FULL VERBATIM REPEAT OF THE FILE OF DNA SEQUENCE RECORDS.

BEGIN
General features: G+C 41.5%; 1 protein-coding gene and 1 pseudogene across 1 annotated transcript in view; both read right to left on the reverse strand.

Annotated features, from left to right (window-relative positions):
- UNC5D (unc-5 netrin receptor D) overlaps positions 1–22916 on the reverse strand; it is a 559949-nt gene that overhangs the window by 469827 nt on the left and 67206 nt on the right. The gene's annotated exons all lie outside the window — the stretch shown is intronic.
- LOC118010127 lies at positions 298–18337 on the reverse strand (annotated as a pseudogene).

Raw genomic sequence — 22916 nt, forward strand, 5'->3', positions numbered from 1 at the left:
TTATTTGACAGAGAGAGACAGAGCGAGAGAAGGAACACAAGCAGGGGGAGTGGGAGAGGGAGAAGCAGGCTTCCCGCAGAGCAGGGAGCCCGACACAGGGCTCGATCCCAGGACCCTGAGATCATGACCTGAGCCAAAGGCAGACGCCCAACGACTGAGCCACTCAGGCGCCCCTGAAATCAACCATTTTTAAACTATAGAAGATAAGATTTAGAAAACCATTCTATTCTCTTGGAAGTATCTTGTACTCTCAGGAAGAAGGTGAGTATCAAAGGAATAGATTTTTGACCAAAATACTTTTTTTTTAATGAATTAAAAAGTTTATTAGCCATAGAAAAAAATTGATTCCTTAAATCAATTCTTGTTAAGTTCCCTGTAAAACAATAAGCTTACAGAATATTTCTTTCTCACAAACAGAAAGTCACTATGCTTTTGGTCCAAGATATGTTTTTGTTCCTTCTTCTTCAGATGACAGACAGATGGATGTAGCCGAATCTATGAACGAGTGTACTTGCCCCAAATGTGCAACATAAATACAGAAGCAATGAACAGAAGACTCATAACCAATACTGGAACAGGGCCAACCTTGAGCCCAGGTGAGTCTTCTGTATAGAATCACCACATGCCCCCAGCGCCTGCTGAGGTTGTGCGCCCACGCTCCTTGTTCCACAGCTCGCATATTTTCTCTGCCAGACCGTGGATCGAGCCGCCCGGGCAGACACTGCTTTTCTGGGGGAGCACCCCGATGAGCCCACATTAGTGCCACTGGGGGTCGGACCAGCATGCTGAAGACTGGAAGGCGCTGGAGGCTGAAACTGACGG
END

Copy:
General features: G+C 41.5%; 1 protein-coding gene and 1 pseudogene across 1 annotated transcript in view; both read right to left on the reverse strand.

Annotated features, from left to right (window-relative positions):
- UNC5D (unc-5 netrin receptor D) overlaps positions 1–22916 on the reverse strand; it is a 559949-nt gene that overhangs the window by 469827 nt on the left and 67206 nt on the right. The gene's annotated exons all lie outside the window — the stretch shown is intronic.
- LOC118010127 lies at positions 298–18337 on the reverse strand (annotated as a pseudogene).

Raw genomic sequence — 22916 nt, forward strand, 5'->3', positions numbered from 1 at the left:
TTATTTGACAGAGAGAGACAGAGCGAGAGAAGGAACACAAGCAGGGGGAGTGGGAGAGGGAGAAGCAGGCTTCCCGCAGAGCAGGGAGCCCGACACAGGGCTCGATCCCAGGACCCTGAGATCATGACCTGAGCCAAAGGCAGACGCCCAACGACTGAGCCACTCAGGCGCCCCTGAAATCAACCATTTTTAAACTATAGAAGATAAGATTTAGAAAACCATTCTATTCTCTTGGAAGTATCTTGTACTCTCAGGAAGAAGGTGAGTATCAAAGGAATAGATTTTTGACCAAAATACTTTTTTTTTAATGAATTAAAAAGTTTATTAGCCATAGAAAAAAATTGATTCCTTAAATCAATTCTTGTTAAGTTCCCTGTAAAACAATAAGCTTACAGAATATTTCTTTCTCACAAACAGAAAGTCACTATGCTTTTGGTCCAAGATATGTTTTTGTTCCTTCTTCTTCAGATGACAGACAGATGGATGTAGCCGAATCTATGAACGAGTGTACTTGCCCCAAATGTGCAACATAAATACAGAAGCAATGAACAGAAGACTCATAACCAATACTGGAACAGGGCCAACCTTGAGCCCAGGTGAGTCTTCTGTATAGAATCACCACATGCCCCCAGCGCCTGCTGAGGTTGTGCGCCCACGCTCCTTGTTCCACAGCTCGCATATTTTCTCTGCCAGACCGTGGATCGAGCCGCCCGGGCAGACACTGCTTTTCTGGGGGAGCACCCCGATGAGCCCACATTAGTGCCACTGGGGGTCGGACCAGCATGCTGAAGACTGGAAGGCGCTGGAGGCTGAAACTGACGG